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Mississippi primary unlikely to change pattern of Democratic race
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07:54, March 12, 2008

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· U.S. Presidential Election 2008
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Democratic Sens. Hillary Rodham Clinton of New York and Barack Obama of Illinois remain locked in a neck-and-neck race for their party's nomination as the contest goes to Mississippi Tuesday.

At stake are the state's 33 delegates, which will be apportioned according to each candidate's share of the vote, and seven "super delegates."

Obama is expected to win the primary, given the demographic factors favorable to him.

African-Americans account for 36 percent of Mississippi's population, higher than any other state, and blacks constitute more than half of the Democratic electorate.

Obama has swept states with large African-American electorates so far and has been leading by between 6 and 24 percentage points in polls since last week.

If everything turns out to be as expected, the senator from Illinois will collect a majority of the 33 delegates at stake, while Clinton will also garner a share because the delegate allocation will be proportional, not winner takes all.

As a result, the pattern of the Democratic race will not change,with neither candidate able to mount a decisive surge from week toweek.

Obama had 1,553 delegates to Clinton's 1,438 as of Monday, according to CNN.

It will take 2,025 to win the nomination.


With Clinton's camp saying she has little chance in Mississippi, her campaigning there focused largely on national issues.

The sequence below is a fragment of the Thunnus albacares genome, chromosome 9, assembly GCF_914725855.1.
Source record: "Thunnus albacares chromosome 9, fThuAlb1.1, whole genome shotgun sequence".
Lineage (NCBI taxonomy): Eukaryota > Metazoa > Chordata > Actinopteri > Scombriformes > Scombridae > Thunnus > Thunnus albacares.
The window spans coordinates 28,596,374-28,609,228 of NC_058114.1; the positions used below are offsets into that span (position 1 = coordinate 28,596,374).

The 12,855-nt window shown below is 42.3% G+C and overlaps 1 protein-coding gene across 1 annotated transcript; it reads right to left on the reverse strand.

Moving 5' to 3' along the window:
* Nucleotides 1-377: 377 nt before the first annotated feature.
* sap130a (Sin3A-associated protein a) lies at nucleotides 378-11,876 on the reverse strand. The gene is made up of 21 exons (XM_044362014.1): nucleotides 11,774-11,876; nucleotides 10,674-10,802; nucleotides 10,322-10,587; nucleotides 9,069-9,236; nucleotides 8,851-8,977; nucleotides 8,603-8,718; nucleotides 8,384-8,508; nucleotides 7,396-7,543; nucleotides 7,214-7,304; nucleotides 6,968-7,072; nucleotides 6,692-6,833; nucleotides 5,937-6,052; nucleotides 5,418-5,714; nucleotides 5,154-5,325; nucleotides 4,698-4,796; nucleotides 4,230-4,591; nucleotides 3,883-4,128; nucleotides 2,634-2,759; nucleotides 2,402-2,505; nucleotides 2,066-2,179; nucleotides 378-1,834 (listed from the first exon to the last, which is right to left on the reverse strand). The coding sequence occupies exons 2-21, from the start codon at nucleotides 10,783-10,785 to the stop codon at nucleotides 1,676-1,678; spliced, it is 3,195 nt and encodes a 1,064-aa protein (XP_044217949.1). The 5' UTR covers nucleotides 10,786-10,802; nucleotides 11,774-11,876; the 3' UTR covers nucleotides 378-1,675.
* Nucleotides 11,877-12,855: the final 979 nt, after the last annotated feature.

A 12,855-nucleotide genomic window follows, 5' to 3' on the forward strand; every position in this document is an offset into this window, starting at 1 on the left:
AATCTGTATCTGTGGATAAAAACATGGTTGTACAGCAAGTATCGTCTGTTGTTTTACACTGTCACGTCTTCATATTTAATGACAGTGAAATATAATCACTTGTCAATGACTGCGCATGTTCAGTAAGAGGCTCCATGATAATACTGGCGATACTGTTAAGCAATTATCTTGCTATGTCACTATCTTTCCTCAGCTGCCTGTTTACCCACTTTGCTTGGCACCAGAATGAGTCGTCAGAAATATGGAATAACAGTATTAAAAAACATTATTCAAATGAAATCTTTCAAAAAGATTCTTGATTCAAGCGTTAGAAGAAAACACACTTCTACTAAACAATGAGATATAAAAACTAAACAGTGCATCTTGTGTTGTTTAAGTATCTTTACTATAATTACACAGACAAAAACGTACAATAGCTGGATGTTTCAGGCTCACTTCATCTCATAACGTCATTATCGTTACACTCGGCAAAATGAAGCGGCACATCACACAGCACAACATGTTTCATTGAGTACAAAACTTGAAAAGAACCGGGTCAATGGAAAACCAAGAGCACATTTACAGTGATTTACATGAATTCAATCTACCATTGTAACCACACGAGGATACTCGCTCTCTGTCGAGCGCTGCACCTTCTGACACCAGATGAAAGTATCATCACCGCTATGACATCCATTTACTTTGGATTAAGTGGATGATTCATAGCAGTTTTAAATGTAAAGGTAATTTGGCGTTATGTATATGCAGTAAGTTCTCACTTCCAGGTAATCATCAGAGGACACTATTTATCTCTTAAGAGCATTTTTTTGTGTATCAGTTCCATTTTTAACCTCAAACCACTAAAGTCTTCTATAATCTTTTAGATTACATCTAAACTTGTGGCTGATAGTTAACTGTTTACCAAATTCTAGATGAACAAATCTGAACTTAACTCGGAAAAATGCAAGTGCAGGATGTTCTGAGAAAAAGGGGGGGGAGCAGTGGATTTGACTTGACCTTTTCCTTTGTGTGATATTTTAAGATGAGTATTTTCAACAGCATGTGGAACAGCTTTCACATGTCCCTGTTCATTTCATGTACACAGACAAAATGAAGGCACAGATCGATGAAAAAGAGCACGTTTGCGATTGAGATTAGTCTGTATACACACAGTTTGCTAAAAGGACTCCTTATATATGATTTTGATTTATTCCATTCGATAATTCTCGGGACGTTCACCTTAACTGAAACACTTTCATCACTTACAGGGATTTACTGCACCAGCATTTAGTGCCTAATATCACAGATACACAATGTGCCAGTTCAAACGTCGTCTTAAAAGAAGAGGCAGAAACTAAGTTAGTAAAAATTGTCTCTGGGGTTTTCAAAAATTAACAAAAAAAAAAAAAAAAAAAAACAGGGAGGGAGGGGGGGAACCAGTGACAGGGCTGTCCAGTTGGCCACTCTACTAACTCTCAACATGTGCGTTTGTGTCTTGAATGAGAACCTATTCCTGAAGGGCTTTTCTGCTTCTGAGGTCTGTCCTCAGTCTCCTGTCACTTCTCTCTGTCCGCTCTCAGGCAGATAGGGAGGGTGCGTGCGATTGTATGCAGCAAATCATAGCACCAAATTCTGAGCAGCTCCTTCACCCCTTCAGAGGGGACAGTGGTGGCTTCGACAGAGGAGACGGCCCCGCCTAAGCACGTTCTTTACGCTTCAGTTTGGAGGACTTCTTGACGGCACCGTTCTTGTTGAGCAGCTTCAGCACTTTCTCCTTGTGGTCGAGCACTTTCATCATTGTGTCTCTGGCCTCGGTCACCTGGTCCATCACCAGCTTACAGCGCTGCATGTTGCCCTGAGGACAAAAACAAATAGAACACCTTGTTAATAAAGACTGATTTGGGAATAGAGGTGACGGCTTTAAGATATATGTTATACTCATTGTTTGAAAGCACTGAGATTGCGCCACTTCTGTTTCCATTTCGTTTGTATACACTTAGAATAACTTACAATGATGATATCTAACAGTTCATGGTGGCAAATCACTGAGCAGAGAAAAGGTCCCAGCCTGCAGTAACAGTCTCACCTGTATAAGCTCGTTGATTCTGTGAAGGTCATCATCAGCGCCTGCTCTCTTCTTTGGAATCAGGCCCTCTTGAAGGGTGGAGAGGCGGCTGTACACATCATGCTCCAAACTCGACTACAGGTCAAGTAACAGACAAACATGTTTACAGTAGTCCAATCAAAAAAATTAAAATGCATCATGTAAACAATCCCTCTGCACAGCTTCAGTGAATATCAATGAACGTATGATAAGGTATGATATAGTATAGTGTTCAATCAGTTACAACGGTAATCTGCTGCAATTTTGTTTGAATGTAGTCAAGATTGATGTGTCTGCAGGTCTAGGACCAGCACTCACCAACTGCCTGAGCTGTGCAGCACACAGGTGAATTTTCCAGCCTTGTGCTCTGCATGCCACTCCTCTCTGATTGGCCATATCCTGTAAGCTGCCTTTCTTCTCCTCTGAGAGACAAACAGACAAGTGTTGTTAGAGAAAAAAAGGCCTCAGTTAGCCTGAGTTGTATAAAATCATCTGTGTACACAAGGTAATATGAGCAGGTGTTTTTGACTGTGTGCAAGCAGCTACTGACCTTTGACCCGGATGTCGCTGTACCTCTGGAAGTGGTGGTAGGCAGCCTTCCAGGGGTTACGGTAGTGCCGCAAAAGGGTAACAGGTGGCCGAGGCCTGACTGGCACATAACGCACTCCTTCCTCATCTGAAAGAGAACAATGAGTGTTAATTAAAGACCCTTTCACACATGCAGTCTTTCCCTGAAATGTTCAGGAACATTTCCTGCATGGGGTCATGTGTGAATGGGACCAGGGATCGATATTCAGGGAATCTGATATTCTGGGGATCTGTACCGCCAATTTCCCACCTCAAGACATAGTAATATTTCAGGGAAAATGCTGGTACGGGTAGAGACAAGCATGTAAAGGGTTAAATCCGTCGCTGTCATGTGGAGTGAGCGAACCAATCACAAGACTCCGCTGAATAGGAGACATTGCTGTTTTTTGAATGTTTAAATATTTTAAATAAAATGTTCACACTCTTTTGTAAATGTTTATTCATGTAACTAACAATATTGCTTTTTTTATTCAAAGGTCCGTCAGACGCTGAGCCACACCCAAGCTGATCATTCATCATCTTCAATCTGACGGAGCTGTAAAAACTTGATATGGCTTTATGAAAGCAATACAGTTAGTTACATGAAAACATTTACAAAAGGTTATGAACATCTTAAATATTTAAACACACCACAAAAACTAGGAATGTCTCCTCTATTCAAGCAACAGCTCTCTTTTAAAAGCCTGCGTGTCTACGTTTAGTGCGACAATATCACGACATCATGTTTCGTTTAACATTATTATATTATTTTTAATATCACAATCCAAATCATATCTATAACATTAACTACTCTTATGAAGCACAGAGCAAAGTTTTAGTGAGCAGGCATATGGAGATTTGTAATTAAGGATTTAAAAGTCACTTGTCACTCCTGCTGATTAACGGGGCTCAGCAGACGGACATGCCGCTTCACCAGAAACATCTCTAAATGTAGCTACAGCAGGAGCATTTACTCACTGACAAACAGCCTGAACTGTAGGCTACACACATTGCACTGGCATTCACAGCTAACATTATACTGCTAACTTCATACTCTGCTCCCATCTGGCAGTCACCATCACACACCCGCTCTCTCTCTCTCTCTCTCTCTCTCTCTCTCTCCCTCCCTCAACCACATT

She aired both TV and radio ads Monday and has set up a 300-person steering committee in the state.

Over the weekend, the former first lady spent two full days campaigning there as have her husband, former President Bill Clinton, and daughter Chelsea -- though her husband tried to play down expectations with reporters in Mississippi.

"We got started late," he said. "We started behind organizationally."

For his part, Obama took nothing for granted and spent Monday campaigning in Jackson, Greenville and Columbus, and other key cities in Mississippi.

He has seven offices statewide and is running two TV ads plus radio ones.

The first-term senator from Illinois is hoping to capitalize on his enormous popularity among African-American voters and young people.

He won the Wyoming caucuses last Saturday, gaining seven delegates to Clinton's five.

Earlier, he easily won southern primaries in South Carolina, Alabama, Georgia and Virginia.

Clinton's advisers are playing down the importance of Mississippi and are focusing on Pennsylvania, which holds its primary on April 22 and where she leads.

The state will award 188 delegates.


At present, neither of the two Democratic contender looks likely to get a nominating majority from pledged delegates who are chosen in primaries and caucuses.

This means the nomination is likely to be decided by about 800 "super delegates," mostly elected officials, party leaders and activists, and quite possibly by a "re-vote" of Democrats in Florida and Michigan with a combined total of 313 delegates.

Earlier primaries in those two states did not count toward awarding delegates because the contests were held too early, violating party rules.

Source: Xinhua

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